Women Start To ‘Dress Their Age’ At 40, Men At 37, Say Researchers
According to research, women reach their ‘style crossroads’ at the age of 40, while men start to find clothes shopping ‘trickier’ at 37.
2,000 adults took part in a survey and were asked, when they felt they could ‘no longer’ wear the clothes they used to – and instead ‘dressed their age’.
Of the subjects, two thirds become less experimental with what they wore, and simply stick to ‘what they know’.
Almost half of people said they were too embarrassed to adorn ‘on-trend’ clothing, and two in five struggle to know what suits them.
Commissioned by savings site VoucherCodes, the research also found 28 per cent of people in Britain think they dress younger than their actual age.
Anita Naik, lifestyle editor at VoucherCodes, said:
For many of us, what we wear is very much part of our identity and how we want to be perceived by others.
You’d assume that by the time you reach your late 30’s you’ve got your style down to a tee, but how we want to be perceived can change as we get older.
The results suggest we become a little more subtle with our style as we get older – making us less likely to commit fashion faux pas.
The research found it’s a ‘myth’ those in their 30s and 40s stop trying to keep up with the latest fashion.
In fact, the average 35-to-44 year old spends £321.57 on clothing a year – more than any other age group.
But sadly, around one fifth of items bought stay in the wardrobe – tags on, never to be worn.
Overall men and women will spend a total of £14,210 and £20,740 on clothing respectively during their lifetime, according to the research.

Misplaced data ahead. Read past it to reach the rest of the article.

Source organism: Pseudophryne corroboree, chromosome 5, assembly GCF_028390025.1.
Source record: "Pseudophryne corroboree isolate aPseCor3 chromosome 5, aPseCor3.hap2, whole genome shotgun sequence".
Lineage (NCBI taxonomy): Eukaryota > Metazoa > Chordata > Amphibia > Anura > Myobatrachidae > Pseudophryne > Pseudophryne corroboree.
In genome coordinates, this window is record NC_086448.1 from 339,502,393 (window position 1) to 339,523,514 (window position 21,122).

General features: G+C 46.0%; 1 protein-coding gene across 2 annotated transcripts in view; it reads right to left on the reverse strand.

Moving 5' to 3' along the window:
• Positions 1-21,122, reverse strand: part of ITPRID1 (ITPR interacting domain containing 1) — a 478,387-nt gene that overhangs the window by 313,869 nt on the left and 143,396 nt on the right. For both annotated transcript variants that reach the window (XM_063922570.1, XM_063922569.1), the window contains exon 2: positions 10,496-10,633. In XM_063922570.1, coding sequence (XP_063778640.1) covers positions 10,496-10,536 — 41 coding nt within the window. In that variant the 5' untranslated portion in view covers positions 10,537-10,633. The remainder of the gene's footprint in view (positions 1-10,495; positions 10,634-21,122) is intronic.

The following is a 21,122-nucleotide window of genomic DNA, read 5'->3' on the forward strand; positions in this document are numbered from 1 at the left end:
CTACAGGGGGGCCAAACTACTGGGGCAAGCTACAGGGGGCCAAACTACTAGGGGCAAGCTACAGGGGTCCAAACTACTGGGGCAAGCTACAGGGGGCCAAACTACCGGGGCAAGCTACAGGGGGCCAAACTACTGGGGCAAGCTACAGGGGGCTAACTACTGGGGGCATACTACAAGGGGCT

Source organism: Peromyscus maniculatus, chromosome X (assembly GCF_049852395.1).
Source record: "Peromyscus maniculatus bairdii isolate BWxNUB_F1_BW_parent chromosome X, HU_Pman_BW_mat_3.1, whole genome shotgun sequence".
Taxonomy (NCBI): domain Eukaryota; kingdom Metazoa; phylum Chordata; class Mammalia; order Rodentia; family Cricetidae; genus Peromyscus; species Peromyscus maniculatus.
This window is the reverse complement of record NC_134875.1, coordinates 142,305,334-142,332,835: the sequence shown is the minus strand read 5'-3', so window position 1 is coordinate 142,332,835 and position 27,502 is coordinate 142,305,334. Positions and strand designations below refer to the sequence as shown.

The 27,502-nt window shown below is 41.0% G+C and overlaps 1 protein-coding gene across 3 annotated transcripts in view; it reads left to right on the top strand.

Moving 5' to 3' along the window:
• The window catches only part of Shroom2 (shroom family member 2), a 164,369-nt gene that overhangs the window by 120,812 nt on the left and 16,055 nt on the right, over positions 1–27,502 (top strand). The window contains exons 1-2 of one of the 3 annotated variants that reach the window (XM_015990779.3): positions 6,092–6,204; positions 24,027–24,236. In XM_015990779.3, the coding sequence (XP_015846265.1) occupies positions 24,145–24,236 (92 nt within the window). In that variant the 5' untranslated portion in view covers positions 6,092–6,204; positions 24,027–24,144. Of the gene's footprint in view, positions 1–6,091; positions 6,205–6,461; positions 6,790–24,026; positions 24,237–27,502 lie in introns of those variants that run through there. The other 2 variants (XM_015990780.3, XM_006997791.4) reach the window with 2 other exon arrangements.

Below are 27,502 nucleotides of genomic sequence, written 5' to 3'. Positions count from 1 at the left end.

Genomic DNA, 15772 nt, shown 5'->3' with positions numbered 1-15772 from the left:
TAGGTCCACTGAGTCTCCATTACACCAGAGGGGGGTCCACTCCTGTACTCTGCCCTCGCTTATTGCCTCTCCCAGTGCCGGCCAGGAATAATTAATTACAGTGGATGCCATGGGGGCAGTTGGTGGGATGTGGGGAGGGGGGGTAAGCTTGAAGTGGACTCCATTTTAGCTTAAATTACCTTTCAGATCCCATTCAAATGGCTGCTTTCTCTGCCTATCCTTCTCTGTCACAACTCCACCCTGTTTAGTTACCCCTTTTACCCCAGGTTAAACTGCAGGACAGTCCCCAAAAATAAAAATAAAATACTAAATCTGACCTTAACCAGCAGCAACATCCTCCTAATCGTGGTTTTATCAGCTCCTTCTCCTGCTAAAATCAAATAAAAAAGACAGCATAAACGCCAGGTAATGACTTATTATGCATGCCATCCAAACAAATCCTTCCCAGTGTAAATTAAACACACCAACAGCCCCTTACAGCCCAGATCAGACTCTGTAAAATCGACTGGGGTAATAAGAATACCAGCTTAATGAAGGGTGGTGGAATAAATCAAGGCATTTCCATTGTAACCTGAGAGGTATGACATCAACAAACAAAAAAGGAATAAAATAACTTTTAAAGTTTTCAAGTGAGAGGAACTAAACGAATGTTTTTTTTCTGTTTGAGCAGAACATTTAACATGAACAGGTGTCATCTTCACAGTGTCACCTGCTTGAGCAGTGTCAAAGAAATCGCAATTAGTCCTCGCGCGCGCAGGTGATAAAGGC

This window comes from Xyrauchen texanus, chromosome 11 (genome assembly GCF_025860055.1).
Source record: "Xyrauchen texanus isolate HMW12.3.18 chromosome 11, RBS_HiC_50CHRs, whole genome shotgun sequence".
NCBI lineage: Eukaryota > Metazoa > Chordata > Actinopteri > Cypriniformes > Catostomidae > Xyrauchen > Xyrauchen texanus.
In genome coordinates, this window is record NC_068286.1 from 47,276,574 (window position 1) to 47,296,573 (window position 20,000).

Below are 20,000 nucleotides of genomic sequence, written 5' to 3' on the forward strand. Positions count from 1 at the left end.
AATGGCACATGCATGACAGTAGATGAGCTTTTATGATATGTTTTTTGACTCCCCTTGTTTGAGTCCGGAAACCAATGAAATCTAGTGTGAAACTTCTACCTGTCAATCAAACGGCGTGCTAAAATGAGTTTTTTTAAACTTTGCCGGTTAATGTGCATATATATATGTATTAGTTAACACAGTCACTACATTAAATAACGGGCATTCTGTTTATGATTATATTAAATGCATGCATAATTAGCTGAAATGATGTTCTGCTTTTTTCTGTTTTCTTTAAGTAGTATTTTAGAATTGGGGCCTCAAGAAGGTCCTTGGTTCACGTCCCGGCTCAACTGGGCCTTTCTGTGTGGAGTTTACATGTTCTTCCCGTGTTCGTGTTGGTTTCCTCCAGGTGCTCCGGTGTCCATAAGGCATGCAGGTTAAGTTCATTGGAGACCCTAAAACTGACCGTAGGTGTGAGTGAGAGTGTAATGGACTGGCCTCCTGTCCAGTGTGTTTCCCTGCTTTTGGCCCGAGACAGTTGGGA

Men will end-up wasting a total of £2,292 on pieces which end up in the bin or the local charity shop – and similarly, women will spend £3,343 on fashion they later regret buying.
Carried out through OnePoll.com, the research also found the typical woman will adopt five different styles or looks and the average man will adopt four – throughout their adult years.
It also emerged four in 10 people in Britain have items of clothing they think they are now too old to wear – although 15 per cent also own pieces they think they are too young for.
Around one third of Brits are self-proclaimed ‘followers of fashion’. However, 41 per cent think it gets harder to keep up with clothing trends as you get older.
More than half actively keep an eye out for fashion bargains and regularly use vouchers online to get discounts on clothing.
Anita Naik added:
Picking up a bargain or discount is always a bit of a buzz, whether it be clothing or something else entirely – but remember, it’s only a bargain if you’re actually going to wear it.
Try not to buy impulsively, think about when you will wear it and what else you can pair it with.
Ask for a friend’s honest opinion if you’re having second thoughts.
No chance I’m ‘dressing my age’ at age 40!
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